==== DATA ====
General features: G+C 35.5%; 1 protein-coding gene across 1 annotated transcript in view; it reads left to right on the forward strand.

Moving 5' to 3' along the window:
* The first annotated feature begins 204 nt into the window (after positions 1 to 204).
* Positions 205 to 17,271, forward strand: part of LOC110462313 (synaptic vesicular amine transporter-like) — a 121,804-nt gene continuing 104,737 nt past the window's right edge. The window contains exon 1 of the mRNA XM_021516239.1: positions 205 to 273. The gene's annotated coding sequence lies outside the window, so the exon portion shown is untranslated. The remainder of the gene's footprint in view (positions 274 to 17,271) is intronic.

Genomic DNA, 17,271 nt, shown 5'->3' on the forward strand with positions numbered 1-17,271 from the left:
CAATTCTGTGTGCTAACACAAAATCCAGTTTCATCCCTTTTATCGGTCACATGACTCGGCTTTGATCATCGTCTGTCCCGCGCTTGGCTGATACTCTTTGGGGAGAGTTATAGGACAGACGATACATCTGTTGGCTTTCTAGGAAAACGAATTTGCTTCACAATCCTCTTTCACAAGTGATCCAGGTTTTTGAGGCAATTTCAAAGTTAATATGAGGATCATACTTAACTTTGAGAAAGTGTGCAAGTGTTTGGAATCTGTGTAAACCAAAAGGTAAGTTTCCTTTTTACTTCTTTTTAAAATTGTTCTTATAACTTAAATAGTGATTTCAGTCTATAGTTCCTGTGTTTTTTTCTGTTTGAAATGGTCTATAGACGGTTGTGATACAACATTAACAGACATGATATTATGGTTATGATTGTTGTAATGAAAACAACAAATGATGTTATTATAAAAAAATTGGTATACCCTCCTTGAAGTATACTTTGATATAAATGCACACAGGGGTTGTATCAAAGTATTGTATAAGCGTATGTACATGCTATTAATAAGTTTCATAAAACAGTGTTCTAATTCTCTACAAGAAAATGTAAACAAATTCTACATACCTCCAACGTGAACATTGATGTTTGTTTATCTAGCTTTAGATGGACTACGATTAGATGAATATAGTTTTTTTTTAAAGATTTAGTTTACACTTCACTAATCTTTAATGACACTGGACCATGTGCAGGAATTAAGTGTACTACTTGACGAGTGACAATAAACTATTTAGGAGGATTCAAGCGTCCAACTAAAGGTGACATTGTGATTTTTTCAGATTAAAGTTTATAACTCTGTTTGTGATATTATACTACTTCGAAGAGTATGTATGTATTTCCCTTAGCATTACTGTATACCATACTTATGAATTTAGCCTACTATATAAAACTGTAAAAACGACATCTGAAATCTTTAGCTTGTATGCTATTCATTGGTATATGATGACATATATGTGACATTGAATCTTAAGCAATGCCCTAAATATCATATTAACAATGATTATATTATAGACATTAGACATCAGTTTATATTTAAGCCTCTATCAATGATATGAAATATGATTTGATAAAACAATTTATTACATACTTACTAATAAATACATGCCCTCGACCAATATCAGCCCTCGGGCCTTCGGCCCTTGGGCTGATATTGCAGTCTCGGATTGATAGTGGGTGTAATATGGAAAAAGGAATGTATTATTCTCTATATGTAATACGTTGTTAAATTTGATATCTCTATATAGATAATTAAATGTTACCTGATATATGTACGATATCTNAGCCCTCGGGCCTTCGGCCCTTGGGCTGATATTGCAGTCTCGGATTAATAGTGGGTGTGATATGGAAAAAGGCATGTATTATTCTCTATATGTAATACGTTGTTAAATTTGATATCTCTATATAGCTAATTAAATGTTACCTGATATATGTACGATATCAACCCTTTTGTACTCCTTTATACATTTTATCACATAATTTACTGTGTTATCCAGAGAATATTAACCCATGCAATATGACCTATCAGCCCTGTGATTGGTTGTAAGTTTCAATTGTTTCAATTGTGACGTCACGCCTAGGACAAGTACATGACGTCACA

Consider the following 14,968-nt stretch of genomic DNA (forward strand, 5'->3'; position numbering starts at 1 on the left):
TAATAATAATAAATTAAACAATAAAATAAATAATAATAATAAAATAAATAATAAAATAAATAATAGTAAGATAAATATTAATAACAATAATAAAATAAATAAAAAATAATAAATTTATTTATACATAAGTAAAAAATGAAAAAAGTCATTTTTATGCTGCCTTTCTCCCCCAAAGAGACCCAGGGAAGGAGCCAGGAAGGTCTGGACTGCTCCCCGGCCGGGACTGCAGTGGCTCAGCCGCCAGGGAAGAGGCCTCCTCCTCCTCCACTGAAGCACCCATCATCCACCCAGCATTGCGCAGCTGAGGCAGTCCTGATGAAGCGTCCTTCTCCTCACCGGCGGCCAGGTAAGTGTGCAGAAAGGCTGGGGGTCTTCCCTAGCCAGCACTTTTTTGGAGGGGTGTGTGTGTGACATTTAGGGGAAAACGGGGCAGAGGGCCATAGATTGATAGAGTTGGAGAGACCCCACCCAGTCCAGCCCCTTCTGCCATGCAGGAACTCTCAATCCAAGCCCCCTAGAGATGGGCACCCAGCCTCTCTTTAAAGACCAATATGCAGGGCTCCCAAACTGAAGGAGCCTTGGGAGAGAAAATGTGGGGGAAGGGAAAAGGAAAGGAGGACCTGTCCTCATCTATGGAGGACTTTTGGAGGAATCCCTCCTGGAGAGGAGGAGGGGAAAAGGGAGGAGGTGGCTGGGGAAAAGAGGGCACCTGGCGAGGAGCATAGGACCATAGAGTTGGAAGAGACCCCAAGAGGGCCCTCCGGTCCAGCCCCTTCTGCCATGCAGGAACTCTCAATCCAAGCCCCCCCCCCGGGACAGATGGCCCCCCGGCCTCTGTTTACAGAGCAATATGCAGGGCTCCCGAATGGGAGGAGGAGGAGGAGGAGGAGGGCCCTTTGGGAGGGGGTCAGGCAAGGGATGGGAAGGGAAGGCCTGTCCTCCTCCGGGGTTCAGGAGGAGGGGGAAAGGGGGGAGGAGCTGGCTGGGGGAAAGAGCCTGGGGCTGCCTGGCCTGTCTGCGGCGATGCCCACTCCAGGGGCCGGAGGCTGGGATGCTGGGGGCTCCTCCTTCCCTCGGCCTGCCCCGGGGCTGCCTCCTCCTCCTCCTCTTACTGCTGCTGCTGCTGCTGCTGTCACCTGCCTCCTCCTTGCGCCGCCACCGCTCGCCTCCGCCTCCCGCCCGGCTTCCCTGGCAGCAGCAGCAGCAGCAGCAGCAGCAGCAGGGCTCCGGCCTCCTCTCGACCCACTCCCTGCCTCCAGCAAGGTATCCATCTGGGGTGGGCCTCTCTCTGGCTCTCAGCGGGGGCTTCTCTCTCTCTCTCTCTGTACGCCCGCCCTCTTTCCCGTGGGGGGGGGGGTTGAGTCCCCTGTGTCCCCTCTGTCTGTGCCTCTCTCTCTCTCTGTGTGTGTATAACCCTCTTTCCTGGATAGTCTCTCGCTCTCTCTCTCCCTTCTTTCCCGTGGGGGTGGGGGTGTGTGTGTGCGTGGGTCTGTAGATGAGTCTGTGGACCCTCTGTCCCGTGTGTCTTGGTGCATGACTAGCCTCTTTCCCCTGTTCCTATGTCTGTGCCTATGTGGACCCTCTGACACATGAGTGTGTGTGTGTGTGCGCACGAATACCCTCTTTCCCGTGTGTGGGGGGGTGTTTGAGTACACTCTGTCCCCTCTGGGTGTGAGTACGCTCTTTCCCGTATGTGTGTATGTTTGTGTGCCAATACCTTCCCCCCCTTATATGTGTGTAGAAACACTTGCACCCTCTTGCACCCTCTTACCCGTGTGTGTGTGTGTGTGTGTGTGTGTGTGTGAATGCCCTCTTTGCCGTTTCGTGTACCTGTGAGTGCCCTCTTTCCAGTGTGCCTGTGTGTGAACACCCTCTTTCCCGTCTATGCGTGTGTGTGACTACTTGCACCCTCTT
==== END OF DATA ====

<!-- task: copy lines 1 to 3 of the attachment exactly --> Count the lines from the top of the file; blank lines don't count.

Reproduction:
General features: G+C 35.5%; 1 protein-coding gene across 1 annotated transcript in view; it reads left to right on the forward strand.

Moving 5' to 3' along the window:
* The first annotated feature begins 204 nt into the window (after positions 1 to 204).